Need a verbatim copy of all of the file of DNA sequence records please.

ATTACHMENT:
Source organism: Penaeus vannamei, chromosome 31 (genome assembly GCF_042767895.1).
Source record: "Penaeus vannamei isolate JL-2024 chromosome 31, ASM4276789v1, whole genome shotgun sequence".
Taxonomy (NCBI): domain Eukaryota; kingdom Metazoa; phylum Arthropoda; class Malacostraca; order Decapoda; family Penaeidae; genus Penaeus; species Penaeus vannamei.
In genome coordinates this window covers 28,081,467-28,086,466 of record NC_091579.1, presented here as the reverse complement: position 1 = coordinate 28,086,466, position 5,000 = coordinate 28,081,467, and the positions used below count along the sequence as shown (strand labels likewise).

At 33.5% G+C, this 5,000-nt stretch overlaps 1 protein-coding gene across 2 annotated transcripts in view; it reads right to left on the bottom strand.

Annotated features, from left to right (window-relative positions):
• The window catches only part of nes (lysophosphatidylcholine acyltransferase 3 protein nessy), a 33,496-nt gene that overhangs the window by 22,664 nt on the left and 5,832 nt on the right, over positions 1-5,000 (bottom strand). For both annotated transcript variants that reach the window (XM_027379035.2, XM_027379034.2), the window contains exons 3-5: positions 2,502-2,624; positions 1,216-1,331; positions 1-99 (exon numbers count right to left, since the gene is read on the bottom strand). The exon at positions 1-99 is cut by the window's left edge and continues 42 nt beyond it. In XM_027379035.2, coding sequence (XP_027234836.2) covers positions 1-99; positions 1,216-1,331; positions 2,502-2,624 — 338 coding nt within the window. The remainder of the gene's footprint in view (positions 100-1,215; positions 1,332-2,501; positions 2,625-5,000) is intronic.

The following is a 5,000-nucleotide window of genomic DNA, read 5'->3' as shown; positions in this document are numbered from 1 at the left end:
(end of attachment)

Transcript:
Source organism: Penaeus vannamei, chromosome 31 (genome assembly GCF_042767895.1).
Source record: "Penaeus vannamei isolate JL-2024 chromosome 31, ASM4276789v1, whole genome shotgun sequence".
Taxonomy (NCBI): domain Eukaryota; kingdom Metazoa; phylum Arthropoda; class Malacostraca; order Decapoda; family Penaeidae; genus Penaeus; species Penaeus vannamei.
In genome coordinates this window covers 28,081,467-28,086,466 of record NC_091579.1, presented here as the reverse complement: position 1 = coordinate 28,086,466, position 5,000 = coordinate 28,081,467, and the positions used below count along the sequence as shown (strand labels likewise).

At 33.5% G+C, this 5,000-nt stretch overlaps 1 protein-coding gene across 2 annotated transcripts in view; it reads right to left on the bottom strand.

Annotated features, from left to right (window-relative positions):
• The window catches only part of nes (lysophosphatidylcholine acyltransferase 3 protein nessy), a 33,496-nt gene that overhangs the window by 22,664 nt on the left and 5,832 nt on the right, over positions 1-5,000 (bottom strand). For both annotated transcript variants that reach the window (XM_027379035.2, XM_027379034.2), the window contains exons 3-5: positions 2,502-2,624; positions 1,216-1,331; positions 1-99 (exon numbers count right to left, since the gene is read on the bottom strand). The exon at positions 1-99 is cut by the window's left edge and continues 42 nt beyond it. In XM_027379035.2, coding sequence (XP_027234836.2) covers positions 1-99; positions 1,216-1,331; positions 2,502-2,624 — 338 coding nt within the window. The remainder of the gene's footprint in view (positions 100-1,215; positions 1,332-2,501; positions 2,625-5,000) is intronic.

The following is a 5,000-nucleotide window of genomic DNA, read 5'->3' as shown; positions in this document are numbered from 1 at the left end: